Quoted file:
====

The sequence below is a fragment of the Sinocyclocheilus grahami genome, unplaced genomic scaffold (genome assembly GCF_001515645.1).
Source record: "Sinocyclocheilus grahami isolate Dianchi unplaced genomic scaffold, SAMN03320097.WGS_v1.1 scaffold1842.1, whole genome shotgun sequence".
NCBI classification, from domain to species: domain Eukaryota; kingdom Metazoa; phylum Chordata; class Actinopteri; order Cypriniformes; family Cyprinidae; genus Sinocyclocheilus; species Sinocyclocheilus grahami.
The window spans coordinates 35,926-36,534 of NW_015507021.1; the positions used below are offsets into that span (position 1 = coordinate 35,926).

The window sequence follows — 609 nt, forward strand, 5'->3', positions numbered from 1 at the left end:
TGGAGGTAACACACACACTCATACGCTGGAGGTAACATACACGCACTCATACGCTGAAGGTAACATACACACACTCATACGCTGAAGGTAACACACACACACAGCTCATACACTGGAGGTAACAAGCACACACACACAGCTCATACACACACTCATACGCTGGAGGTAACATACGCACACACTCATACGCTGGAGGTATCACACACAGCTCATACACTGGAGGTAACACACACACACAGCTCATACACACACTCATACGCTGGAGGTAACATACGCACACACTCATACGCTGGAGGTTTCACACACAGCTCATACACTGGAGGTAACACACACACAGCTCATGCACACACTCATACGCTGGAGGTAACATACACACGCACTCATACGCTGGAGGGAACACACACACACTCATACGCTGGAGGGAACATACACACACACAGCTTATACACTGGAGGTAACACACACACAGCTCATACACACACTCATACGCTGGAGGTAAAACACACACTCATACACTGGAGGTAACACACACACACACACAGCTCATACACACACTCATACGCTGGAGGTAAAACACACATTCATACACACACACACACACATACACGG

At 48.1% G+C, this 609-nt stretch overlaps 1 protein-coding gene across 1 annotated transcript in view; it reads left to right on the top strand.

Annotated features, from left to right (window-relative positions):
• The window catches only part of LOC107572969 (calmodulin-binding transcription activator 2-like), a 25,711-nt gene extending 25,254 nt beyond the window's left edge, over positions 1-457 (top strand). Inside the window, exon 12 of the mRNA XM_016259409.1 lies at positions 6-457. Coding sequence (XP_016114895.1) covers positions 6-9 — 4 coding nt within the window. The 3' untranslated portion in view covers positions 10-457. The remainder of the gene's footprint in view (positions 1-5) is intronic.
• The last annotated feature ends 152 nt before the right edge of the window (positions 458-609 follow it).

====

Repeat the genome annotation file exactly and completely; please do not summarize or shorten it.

The sequence below is a fragment of the Sinocyclocheilus grahami genome, unplaced genomic scaffold (genome assembly GCF_001515645.1).
Source record: "Sinocyclocheilus grahami isolate Dianchi unplaced genomic scaffold, SAMN03320097.WGS_v1.1 scaffold1842.1, whole genome shotgun sequence".
NCBI classification, from domain to species: domain Eukaryota; kingdom Metazoa; phylum Chordata; class Actinopteri; order Cypriniformes; family Cyprinidae; genus Sinocyclocheilus; species Sinocyclocheilus grahami.
The window spans coordinates 35,926-36,534 of NW_015507021.1; the positions used below are offsets into that span (position 1 = coordinate 35,926).

The window sequence follows — 609 nt, forward strand, 5'->3', positions numbered from 1 at the left end:
TGGAGGTAACACACACACTCATACGCTGGAGGTAACATACACGCACTCATACGCTGAAGGTAACATACACACACTCATACGCTGAAGGTAACACACACACACAGCTCATACACTGGAGGTAACAAGCACACACACACAGCTCATACACACACTCATACGCTGGAGGTAACATACGCACACACTCATACGCTGGAGGTATCACACACAGCTCATACACTGGAGGTAACACACACACACAGCTCATACACACACTCATACGCTGGAGGTAACATACGCACACACTCATACGCTGGAGGTTTCACACACAGCTCATACACTGGAGGTAACACACACACAGCTCATGCACACACTCATACGCTGGAGGTAACATACACACGCACTCATACGCTGGAGGGAACACACACACACTCATACGCTGGAGGGAACATACACACACACAGCTTATACACTGGAGGTAACACACACACAGCTCATACACACACTCATACGCTGGAGGTAAAACACACACTCATACACTGGAGGTAACACACACACACACACAGCTCATACACACACTCATACGCTGGAGGTAAAACACACATTCATACACACACACACACACATACACGG

At 48.1% G+C, this 609-nt stretch overlaps 1 protein-coding gene across 1 annotated transcript in view; it reads left to right on the top strand.

Annotated features, from left to right (window-relative positions):
• The window catches only part of LOC107572969 (calmodulin-binding transcription activator 2-like), a 25,711-nt gene extending 25,254 nt beyond the window's left edge, over positions 1-457 (top strand). Inside the window, exon 12 of the mRNA XM_016259409.1 lies at positions 6-457. Coding sequence (XP_016114895.1) covers positions 6-9 — 4 coding nt within the window. The 3' untranslated portion in view covers positions 10-457. The remainder of the gene's footprint in view (positions 1-5) is intronic.
• The last annotated feature ends 152 nt before the right edge of the window (positions 458-609 follow it).